Does Heathcliff come with it?

Ah, the romance of heather. Can't shake those images of the fuzzy mounds of heather blooming on the Scottish moors ... I never thought of heather as a plant for Philadelphia gardeners, but Paul and Jane Murphy, owners of Hickey Hill Heath & Heather near Oxford, in rural southern Chester County, think - know - otherwise.

I spent a very pleasant couple of hours with these folks last week, on another hot, humid and rain-threatening day, discussing the joys and pitfalls of heath and heather, which are different genuses in the same family and so alike I couldn't figure out which was which. Generally, though, a lot of heath are winter-bloomers and more heather bloom in summer.


(That sounds strange, doesn't it - one plus one heather equals two heather.)

Paul and Jane retired in 2006 and, already heather-obsessed, decided to open their nursery. Couldn't be that much work, could it? We had a good laugh over that one. They sell only what they propagate and the goal of propagating is to find varieties that can deal with the hot summers and wilting humidity of the mid-Atlantic region. The key to all this, they say, is to ignore the planting advice on most tags and in heather books that says: Plant in full sun.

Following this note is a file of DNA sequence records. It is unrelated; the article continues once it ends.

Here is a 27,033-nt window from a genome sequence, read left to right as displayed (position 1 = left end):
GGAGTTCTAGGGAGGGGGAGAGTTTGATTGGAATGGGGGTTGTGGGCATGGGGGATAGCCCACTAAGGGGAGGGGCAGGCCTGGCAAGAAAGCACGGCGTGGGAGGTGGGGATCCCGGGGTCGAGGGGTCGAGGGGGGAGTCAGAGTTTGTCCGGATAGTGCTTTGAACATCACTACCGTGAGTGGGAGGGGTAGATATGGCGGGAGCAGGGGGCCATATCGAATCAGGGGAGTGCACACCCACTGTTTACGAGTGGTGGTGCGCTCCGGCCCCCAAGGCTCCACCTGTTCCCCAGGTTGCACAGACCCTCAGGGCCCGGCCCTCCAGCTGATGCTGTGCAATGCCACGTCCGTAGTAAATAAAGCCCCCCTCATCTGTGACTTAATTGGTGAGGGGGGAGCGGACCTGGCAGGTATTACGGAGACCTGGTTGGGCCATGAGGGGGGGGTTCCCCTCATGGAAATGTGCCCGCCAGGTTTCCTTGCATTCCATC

No. Full sun is the ticket north of New York City. It even works in the Poconos. But not here. Heath and heather here in partial shade, or morning sun followed by dappled shade. The Murphys know this from trial and error, from visiting heather gardens (none in the area), and attending heather conferences.

The biggest obstacle to convincing gardeners to buy more heather is that they've either had a bad experience with it or know a gardener who has. The stuff dies! Paul and Jane insist it's because we've been brainwashed about full sun. Ignore that, plant in well-draining, acidic soil - next to azaleas, rhodies or blueberries, dwarf conifers, Japanese maples or witch hazels - and you'll be chasing Heathcliff over the moors in no time. If he's your type.